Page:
Hoover Daily Report

The Six-Front War

Monday, October 7, 2002

Today's war on terrorism must be waged on six fronts:

1. In the world's hinterlands, where state authority has collapsed (as in Afghanistan), terrorist networks must be destroyed and nation building must follow.

2. In Western liberal societies, particularly Europe, years of benevolent unconcern about terrorist nests being built in their cities must be reversed through tough police actions.

3. Arab regimes must recognize their self-disabling practices (lack of freedom, suppression of women) as set forth in the recently released United Nations report. Arab states have used the Israeli-Palestinian conflict as a pretext for delaying democratic change. They must reform or go.

4. The Israeli-Palestinian peace process was destroyed when Islamist terrorism took hold in 2000; from that point on, no Palestinian leader could sign any agreement with Israel and live. For peace to be contemplated, the terrorists must be defeated. As that takes place, U.S.-led regional cooperation can help build the foundations for a Palestinian state and a two-state solution.

5. The war on terrorism must be conducted in the peripheral regions of the Muslim world where terrorists are trying to extend their presence. Here the United States can help, on a case-by-case basis, as in the Philippines, Indonesia, and Central Asia.

6. The war also includes "the axis of evil." North Korea, Iraq, and Iran make up a network dedicated to amassing weapons of mass destruction. Iraq and Iran act as obstacles to peace for Palestinians. All three commit human rights violations on a massive scale. Each represents an ideology that has chosen war with the international system of states: the communism of North Korea, the fascism of Iraq, and the Islamism of Iran.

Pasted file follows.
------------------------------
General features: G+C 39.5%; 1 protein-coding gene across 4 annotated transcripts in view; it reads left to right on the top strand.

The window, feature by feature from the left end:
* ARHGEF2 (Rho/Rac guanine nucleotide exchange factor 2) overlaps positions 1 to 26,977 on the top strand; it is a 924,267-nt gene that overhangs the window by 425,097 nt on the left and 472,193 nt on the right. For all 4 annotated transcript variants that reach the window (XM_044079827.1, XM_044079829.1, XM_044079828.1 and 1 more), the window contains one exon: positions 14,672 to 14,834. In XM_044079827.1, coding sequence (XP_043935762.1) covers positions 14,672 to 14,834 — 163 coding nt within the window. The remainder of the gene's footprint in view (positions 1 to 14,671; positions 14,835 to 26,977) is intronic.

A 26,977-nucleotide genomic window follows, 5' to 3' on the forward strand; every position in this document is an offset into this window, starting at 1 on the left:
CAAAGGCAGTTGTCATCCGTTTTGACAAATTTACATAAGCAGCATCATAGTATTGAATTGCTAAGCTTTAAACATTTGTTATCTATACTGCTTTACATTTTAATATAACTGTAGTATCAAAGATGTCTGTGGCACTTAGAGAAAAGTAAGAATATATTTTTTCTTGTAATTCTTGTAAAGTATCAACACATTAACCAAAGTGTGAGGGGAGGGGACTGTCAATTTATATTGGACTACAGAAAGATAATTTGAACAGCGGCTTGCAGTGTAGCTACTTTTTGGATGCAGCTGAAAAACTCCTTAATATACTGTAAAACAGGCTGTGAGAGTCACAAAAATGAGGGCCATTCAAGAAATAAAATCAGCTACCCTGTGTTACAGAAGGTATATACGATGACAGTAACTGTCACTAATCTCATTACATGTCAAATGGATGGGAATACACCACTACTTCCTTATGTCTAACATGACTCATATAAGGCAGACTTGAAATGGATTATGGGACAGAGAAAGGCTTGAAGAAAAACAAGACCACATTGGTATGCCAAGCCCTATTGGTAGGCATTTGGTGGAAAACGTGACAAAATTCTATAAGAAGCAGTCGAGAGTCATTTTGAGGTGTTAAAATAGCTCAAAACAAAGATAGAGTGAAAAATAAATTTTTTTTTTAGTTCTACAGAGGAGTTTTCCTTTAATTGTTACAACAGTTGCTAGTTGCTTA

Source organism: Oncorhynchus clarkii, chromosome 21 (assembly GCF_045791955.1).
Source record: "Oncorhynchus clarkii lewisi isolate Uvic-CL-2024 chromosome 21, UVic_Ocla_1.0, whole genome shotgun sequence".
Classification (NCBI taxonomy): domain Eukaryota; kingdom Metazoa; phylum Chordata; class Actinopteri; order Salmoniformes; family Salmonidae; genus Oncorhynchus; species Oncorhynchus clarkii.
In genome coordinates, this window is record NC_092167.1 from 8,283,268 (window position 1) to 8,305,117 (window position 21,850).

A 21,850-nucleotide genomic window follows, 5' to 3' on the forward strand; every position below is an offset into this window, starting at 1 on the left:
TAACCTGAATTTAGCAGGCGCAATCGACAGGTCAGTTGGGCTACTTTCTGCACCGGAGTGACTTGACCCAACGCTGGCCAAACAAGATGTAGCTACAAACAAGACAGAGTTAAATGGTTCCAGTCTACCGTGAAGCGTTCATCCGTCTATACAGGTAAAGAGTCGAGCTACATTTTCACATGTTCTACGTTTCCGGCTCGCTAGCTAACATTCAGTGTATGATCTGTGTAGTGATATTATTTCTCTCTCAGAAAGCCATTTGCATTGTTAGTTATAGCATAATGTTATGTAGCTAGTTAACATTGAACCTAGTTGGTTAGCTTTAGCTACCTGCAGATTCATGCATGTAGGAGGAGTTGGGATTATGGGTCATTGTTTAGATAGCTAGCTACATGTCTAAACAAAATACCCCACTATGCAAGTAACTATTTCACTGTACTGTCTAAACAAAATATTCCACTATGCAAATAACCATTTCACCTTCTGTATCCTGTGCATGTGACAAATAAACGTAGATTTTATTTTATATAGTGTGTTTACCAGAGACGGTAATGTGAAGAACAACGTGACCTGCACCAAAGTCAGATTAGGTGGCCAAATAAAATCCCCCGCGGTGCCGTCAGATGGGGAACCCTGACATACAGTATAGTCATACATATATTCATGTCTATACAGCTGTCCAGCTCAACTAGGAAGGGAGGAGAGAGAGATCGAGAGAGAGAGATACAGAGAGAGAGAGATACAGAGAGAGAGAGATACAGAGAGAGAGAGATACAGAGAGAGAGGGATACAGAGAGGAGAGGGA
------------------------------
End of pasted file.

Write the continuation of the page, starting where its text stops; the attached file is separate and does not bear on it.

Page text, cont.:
All six fronts have one issue in common: the fate of the state. Thirty years ago, Joseph Strayer, a scholar of the origins of the modern state could write, "Today we take the state for granted." No more. This year, scholar John Gray notes that "a salient fact about our current circumstances is that in much of the world the modern state has collapsed."

Liberals want more from the state, conservatives less. But both could agree that the sovereign state, and the international system of states created to serve it, provides the only accountable, serviceable, and near-universal structure available. The 1990s saw damage done to this system, with no sustained effort to renovate it. New forces of globalization outpaced state powers. And intellectuals, bureaucrats, and activists disparaged the state as outmoded, calling for new forms of global cooperation beyond the reach of the old state systems like the European Union and the International Criminal Court.

For a decade now, the state has been undermined from below while ceding sovereignty to higher levels. Terrorists have been able to burrow within this weakened system. The task now is threefold: to reverse further deterioration to the state and its sovereignty; to recognize that international organizations can work when responsive to their members but not as near-autonomous entities; and to wage the war on terrorism until it defeats the Islamist ideology that defines itself against the modern state.